By Mary Hierholzer
Come to the Boston Opera House prepared to think, says Boston Ballet Soloist Isaac Akiba. On Thursday, the company opens Kylián/Wings of Wax, a triple-bill featuring George Balanchine’s poised and sweet Donizetti Variations (1960), Jiří Kylián’s arresting Wings of Wax (1997) and Alexander Ekman’s quirky Cacti (2010), through April 2.
The ballets’ range of themes and emotions offers two spectrums of dance and inspires thought on the art, says Mr. Akiba, who dances in Wings of Wax and Cacti. “When you come to the theater, you should be willing and open to be engaged, and you should be prepared to think deeply about things,” he said between rehearsals in an interview with The Boston Dance Journal. “It’s an emotional rollercoaster.”
Wings of Wax, the second ballet of the night, is particularly thought-provoking. Czech choreographer Jiří Kylián was inspired by the Greek myth of Icarus, whose wax wings melted upon flying too close to the sun as he tried to escape imprisonment. Kylián translated the story for ballet, expressing dancers’ prison of gravity and physical capability. His thoughtful, lyrical and powerful choreography evokes struggle and desire in beautifully seamless steps.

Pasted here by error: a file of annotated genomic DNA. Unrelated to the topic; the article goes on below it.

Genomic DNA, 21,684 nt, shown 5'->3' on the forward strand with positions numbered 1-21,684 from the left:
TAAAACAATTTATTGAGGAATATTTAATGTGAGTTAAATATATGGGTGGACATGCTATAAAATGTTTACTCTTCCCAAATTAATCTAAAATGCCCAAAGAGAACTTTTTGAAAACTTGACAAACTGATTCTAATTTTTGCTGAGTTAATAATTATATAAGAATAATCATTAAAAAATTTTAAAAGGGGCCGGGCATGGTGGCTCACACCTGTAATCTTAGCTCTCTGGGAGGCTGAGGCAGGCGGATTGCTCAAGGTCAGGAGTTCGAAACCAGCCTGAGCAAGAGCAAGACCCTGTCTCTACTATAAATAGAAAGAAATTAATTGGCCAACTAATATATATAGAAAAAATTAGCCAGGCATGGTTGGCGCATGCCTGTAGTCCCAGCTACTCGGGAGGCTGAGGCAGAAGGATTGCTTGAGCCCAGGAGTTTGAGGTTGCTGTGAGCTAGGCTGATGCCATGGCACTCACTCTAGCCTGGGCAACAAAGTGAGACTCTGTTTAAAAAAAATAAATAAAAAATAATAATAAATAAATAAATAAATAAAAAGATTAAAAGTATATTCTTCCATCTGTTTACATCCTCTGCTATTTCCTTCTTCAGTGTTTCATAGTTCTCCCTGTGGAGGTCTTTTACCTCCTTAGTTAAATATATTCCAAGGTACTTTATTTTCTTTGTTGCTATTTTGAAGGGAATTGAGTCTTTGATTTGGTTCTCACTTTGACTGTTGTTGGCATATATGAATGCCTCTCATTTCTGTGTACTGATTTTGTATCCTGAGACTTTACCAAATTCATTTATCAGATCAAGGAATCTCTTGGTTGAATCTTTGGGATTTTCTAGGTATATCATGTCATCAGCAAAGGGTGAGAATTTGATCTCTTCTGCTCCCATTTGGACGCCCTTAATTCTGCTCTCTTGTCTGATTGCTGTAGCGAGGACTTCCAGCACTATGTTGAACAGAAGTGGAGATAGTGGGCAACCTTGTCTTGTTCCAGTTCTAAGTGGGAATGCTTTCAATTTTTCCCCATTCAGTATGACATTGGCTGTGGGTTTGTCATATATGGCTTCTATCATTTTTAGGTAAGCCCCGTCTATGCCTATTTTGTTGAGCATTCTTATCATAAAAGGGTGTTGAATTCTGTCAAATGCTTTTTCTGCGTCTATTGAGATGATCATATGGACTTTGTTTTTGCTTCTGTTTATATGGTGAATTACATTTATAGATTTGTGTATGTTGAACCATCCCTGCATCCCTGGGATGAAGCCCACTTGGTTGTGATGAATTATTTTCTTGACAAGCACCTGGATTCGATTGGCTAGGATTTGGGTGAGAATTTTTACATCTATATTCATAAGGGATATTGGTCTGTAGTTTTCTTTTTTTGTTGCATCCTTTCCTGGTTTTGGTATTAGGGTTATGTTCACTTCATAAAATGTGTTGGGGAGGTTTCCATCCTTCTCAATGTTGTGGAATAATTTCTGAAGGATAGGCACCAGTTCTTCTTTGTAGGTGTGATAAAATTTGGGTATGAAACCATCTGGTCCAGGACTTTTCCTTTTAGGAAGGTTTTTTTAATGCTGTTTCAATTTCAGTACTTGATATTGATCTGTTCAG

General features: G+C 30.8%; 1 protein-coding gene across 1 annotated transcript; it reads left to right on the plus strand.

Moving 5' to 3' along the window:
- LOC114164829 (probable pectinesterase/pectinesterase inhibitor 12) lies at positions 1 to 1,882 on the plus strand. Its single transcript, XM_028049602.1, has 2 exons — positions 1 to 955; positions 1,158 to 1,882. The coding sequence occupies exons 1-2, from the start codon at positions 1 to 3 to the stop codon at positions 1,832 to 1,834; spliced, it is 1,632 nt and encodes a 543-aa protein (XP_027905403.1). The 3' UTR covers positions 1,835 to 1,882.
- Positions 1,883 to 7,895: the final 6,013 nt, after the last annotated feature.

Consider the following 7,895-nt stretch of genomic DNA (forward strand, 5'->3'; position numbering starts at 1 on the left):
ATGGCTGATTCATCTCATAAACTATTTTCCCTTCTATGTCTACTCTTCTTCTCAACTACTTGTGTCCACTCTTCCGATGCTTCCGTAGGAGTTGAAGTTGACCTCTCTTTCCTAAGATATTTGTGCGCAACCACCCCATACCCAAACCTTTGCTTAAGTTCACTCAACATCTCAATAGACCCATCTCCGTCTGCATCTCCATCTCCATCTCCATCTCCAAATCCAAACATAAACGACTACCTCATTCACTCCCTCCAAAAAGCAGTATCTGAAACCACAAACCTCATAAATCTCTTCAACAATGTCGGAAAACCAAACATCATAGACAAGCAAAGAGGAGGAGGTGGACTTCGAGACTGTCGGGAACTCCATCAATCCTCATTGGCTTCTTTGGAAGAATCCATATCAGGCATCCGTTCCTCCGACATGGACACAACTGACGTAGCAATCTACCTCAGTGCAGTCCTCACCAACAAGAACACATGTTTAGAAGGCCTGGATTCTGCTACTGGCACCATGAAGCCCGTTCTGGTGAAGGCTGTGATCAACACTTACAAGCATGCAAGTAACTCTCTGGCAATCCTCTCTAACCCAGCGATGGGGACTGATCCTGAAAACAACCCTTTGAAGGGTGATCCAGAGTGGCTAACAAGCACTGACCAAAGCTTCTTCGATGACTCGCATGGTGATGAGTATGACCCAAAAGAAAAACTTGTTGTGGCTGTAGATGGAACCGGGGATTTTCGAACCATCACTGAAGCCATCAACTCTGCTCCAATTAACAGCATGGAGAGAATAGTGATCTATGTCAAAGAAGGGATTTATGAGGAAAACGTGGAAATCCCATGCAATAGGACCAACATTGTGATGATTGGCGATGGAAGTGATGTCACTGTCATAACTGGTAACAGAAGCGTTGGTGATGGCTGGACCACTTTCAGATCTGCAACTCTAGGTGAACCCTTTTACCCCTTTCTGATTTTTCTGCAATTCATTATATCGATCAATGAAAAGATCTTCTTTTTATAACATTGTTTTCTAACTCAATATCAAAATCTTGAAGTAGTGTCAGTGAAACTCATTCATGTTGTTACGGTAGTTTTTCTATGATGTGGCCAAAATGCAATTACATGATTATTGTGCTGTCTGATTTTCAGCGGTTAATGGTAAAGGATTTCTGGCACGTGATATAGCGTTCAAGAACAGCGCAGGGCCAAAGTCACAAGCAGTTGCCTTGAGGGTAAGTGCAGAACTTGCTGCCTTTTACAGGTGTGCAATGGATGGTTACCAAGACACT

“Doing Kylián’s work is very organic and it feels good for us,” Mr. Akiba said. “There is a frame of the feeling and emotion that we are trying to show and express.”
It is a contrast, pleasantly so, from Balanchine’s charming Donizetti Variations, the first ballet in the program. With many trademark neoclassical Balanchine touches, Donizetti delightfully boasts dancers’ technique and energizes a crowd to music from Gaetano Donizetti’s opera, Don Sebastian.
Ekman’s Cacti closes the show, a triumphant finale, indeed. Created by the Swedish choreographer as a satire of art on the pretentious spectrum, Cacti is clever, cynical, wild—and tasteful. 16 dancers create rhythms on boxes and with their bodies; a string quartet plays furiously; spoken word hilariously narrates choreography; dancers absurdly cradle cacti. It’s a genius ballet with a genius score of Haydn, Schubert, Beethoven, Stein and Mahler.
Aside from being a guaranteed crowd favorite, Cacti tends to be a favorite among the dancers performing it. The celebratory ballet appeals to the daredevil in a dancer, Mr. Akiba says. Without that rush, we’re kind of empty,” he says. “When we are getting ready for the ballet, (we) know what’s coming—you’re going to hit the boxes, you’re going to scream, you’re going to laugh, you’re going to make noises, and throw your body all over the place.”
Boston Ballet will perform Kylián/Wings of Wax at the Boston Opera House, March 23–April 2. For tickets, visit the Boston Ballet webpage or call the box office at 617.695.6955.